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Jan 16, 2008 04:16AM
Jan 16, 2008 05:30AM
Your choices may be influenced by what your docs/insurance are willing to do, too. I don't have the family history you do, either, but my breast surgeon 'does not want to do any further surgery on me' (i.e. even if I want no reconstruction), and my 'major institution' consult recommended no MRIs because I have so much scar tissue. (Right now I'm on tamoxifen + yearly mammos + biannual clinical exams.) It sounds like there is a great variety in what docs do with LCIS.
If you have choices, there is no right or wrong answer. There is only the best choice for YOU, that only YOU can judge.
I think most breast surgeons insist that women wait several months before they have BPMs so the patient is more sure that is what they want. It is, of course, an irreversible decision. I think studies have shown that most women who want BPMs are happy with their choice if it was from their own desire initially.
There is a LOT of controversy about LCIS. There is hardly any factor that is NOT a controversy about LCIS. There is controversy on what it should be called (LCIS vs lobular neoplasia), whether is should be classified as a cancer or not (most oncologists consider it a benign condition), the risk it imposes for breast cancer (because we don't know how many women have it), and the suitable treatment.
LCIS used to be routinely treated with BPMs, because they didn't know the natural history of the disease. Then, when they started doing lumpectomies for small invasive cancers, most breast surgeons thought it was overkill to do PBMs for LCIS.
LCIS is *usually* not detectable under clinical exam, mammos, ultrasounds, or MRI. It is normally found as an incidental finding after biopsy. So they don't know how many women (AFAIK they haven't found it in men) are walking around with it and don't know it, because most women haven't had a breast biopsy.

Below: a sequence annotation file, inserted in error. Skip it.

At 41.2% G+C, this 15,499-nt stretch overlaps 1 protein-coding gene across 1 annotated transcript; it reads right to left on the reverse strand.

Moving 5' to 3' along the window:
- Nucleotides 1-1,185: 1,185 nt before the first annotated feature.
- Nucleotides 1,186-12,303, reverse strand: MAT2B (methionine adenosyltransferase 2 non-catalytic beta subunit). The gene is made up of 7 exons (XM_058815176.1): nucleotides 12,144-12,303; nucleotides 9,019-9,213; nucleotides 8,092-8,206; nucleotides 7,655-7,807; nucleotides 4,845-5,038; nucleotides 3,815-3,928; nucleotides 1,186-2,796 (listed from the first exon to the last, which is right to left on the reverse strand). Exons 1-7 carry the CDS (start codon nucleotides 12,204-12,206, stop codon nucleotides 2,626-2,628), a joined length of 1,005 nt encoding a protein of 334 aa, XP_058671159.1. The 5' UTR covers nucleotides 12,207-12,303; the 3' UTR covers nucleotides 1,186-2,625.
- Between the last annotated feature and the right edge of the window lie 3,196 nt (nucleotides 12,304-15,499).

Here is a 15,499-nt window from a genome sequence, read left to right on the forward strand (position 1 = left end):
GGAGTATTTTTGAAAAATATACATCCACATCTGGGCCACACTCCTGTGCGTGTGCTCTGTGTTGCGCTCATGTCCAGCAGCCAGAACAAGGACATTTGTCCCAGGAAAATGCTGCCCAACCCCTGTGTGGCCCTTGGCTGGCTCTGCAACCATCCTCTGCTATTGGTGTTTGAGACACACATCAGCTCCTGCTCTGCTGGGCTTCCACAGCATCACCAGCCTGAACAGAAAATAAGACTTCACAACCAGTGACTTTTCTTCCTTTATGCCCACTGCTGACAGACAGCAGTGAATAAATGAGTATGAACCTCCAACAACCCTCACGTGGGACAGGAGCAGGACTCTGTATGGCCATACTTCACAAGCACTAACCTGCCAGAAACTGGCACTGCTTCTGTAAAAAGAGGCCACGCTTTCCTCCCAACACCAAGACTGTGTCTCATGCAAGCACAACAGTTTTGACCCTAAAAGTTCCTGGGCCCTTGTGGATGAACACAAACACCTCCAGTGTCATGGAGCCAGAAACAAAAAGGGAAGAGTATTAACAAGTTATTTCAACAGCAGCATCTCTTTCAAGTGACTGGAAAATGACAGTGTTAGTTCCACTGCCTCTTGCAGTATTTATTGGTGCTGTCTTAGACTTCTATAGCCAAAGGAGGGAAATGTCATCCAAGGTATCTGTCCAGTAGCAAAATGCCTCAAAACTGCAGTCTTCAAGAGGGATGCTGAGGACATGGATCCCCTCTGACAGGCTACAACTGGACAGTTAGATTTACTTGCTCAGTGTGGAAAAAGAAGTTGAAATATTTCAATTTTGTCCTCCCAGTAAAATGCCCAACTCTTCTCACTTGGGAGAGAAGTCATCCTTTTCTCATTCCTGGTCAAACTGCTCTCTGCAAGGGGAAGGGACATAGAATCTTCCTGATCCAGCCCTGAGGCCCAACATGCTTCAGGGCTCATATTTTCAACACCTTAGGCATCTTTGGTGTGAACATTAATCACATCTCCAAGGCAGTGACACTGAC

***********If you haven't had a surgical excision, then most docs want you to have a surgical excision to make sure there isn't something worse going on. I think this is VERY important. They find something worse maybe 10-20% of the time***************.
Now it appears that under **some** circumstances that LCIS may be a **nonobligate** precursor to bc. This means that (probably a small) portion of cases LCIS **may** be precuror to cancer, but most of the time it isn't.
The number that my oncologist gave me, which corresponds to the recent Port study, is that the risk for breast cancer for LCIS may be about 1% per year. The average age that LCIS is diagnosed is in one's 40s or 50s, so for an average lifespan, this would mean a 30-40% lifetime incidence. This includes DCIS.
I have LCIS and a weak family history, but I have been given lifetime figures as low as 10% (no increased risk), to when you put my numbers in one model, 85%. But models are crummy. I saw one paper that said the prediction of breast cancer, even for the Gail model, which is the standard bc model (which specifically excludes LCIS on the NCI website), is, *for the individual*, 'only slightly better at predicting bc than the toss of the dice.'
Whatever the risk is, the location of LCIS is often bilateral (ie they find LCIS in both breasts) and usually multifocal (there is more than one spot of LCIS.) But this makes little difference, because even if you have 1 spot of LCIS in one breast, it puts both breasts at risk. (Yes, its a weird disease.) That's why they normally recommend whatever they do for LCIS to do it bilaterally. In other words, they normally do NOT recommend unilateral mastectomy. Since lobules are found all over the breast, and you usually cannot see LCIS under imaging, the 'only way' to remove almost all the LCIS for sure is to do mastectomies. I have not seen it recommended that LCIS be excised to the borders in any paper. I think that would be difficult to do without doing a mastectomy. They often find LCIS not *at*, but *adjacent to* the 'lesion of concern'. So they don't know a lot about LCIS.
With your family history, you may want to consider getting genetic counseling from a board certified genetics counselor. These are usually found at major universities. In the Port study, I don't think there was an increased incidence of bc in women with a family history of bc. But the numbers were way too small to reach statistical significance.
As others have said, there is no rush to these decisions. It is a very personal, individual choice.
Classic LCIS.If knowledge can create problems, it is not through ignorance that we can solve them- Isaac Asimov
12/8/2005, LCIS, ER+/PR-
1/24/2006 Lumpectomy: Left
7/15/2006 Tamoxifen pills (Nolvadex, Apo-Tamox, Tamofen, Tamone)